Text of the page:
not even remotely near the large end of the scale when private
installations are considered. Very large installations can be run on
a single large instance. Many users are able to use a master-slave
configuration to spread load. Perhaps only Google is running a
multi-master system, though they utilize secret Google-only
technology. It is possible, likely even with open-source components,
but would require substantial customized code. It is likely that the
notedb work in Gerrit 3.0 will simplify this.
I gave a short presentation on Gertty. The authors of the Gerrit REST
API were happy to see that it could support something like Gertty.
Johannes Nicolai of CollabNet presented a framework for tuning Gerrit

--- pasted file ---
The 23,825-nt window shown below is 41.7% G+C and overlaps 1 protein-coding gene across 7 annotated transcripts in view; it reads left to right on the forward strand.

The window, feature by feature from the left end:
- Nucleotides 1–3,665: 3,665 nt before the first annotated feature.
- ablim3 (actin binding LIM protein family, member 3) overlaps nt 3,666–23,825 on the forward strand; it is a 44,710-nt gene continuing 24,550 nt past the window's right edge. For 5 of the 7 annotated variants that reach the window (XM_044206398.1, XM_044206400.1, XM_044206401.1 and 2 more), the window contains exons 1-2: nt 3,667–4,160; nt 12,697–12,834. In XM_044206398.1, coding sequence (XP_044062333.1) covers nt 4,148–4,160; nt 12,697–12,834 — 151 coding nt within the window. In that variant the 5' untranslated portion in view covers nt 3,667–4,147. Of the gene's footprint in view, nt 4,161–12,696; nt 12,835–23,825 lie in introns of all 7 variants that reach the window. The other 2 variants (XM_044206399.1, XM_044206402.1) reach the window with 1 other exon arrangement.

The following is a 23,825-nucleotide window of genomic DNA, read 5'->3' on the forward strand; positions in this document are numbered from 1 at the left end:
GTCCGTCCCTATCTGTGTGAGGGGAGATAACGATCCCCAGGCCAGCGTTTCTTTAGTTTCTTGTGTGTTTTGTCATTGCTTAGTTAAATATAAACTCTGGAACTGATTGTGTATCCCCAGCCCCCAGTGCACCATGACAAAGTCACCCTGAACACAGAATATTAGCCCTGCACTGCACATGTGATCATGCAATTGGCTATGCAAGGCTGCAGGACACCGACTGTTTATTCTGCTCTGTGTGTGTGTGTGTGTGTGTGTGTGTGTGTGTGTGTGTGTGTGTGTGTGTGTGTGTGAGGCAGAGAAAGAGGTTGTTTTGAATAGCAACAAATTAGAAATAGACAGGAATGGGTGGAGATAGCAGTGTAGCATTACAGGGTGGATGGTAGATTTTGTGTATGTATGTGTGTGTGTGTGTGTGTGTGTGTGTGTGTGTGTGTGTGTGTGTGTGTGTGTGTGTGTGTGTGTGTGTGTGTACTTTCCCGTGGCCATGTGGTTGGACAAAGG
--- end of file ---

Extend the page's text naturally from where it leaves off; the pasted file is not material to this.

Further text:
parameters, and produced a handout as a guideline.
It was noted that the Gerrit documentation recommends disabling
connection pooling with MySQL. This is apparently because of bad
experiences with the MySQL server dropping idle connections. Since we
have addressed this issue in OpenStack, this might be an opportunity
for us to improve the Gerrit documentation around MySQL.
Dave Borowitz from Google spoke about NoteDB.
NoteDB is the name of the effort to move all change metadata out of a
relational database and into git. It is expected to be the defining
feature of Gerrit 3.0. It is also poorly named and they would love to
Reviews will be stored in commits pointed to by special refs such as
refs/changes/34/1234/meta. The text of the commit message will be a
human and machine parse-able representation of the review message and
votes. The files within that commit will contain the inline comments
associated with the review, in a similarly parse-able format.
Non-change entities (accounts, groups, etc) will also be represented
in git (likely in the special All-Projects git repo).
Future enhancements (more likely after the initial 3.0 release) may
include federation -- transferring a change and its review history to